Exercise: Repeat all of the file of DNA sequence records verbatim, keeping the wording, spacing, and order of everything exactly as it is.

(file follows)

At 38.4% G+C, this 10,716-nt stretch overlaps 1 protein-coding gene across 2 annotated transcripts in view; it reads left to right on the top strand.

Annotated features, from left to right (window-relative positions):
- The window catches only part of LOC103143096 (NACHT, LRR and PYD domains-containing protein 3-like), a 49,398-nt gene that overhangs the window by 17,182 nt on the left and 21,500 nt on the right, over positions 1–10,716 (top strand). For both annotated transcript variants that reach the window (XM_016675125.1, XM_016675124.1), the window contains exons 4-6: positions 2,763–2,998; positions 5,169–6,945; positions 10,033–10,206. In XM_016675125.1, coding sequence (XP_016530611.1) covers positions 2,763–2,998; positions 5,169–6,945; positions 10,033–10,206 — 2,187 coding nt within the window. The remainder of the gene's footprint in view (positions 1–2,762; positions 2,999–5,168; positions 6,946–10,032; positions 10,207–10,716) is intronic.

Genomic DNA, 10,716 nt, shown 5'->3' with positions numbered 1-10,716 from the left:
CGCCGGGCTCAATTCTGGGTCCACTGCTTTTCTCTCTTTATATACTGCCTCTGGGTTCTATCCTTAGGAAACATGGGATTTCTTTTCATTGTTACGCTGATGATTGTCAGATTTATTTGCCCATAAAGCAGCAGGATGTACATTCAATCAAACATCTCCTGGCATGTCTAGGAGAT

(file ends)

At 38.4% G+C, this 10,716-nt stretch overlaps 1 protein-coding gene across 2 annotated transcripts in view; it reads left to right on the top strand.

Annotated features, from left to right (window-relative positions):
- The window catches only part of LOC103143096 (NACHT, LRR and PYD domains-containing protein 3-like), a 49,398-nt gene that overhangs the window by 17,182 nt on the left and 21,500 nt on the right, over positions 1–10,716 (top strand). For both annotated transcript variants that reach the window (XM_016675125.1, XM_016675124.1), the window contains exons 4-6: positions 2,763–2,998; positions 5,169–6,945; positions 10,033–10,206. In XM_016675125.1, coding sequence (XP_016530611.1) covers positions 2,763–2,998; positions 5,169–6,945; positions 10,033–10,206 — 2,187 coding nt within the window. The remainder of the gene's footprint in view (positions 1–2,762; positions 2,999–5,168; positions 6,946–10,032; positions 10,207–10,716) is intronic.

Genomic DNA, 10,716 nt, shown 5'->3' with positions numbered 1-10,716 from the left:
CGCCGGGCTCAATTCTGGGTCCACTGCTTTTCTCTCTTTATATACTGCCTCTGGGTTCTATCCTTAGGAAACATGGGATTTCTTTTCATTGTTACGCTGATGATTGTCAGATTTATTTGCCCATAAAGCAGCAGGATGTACATTCAATCAAACATCTCCTGGCATGTCTAGGAGAT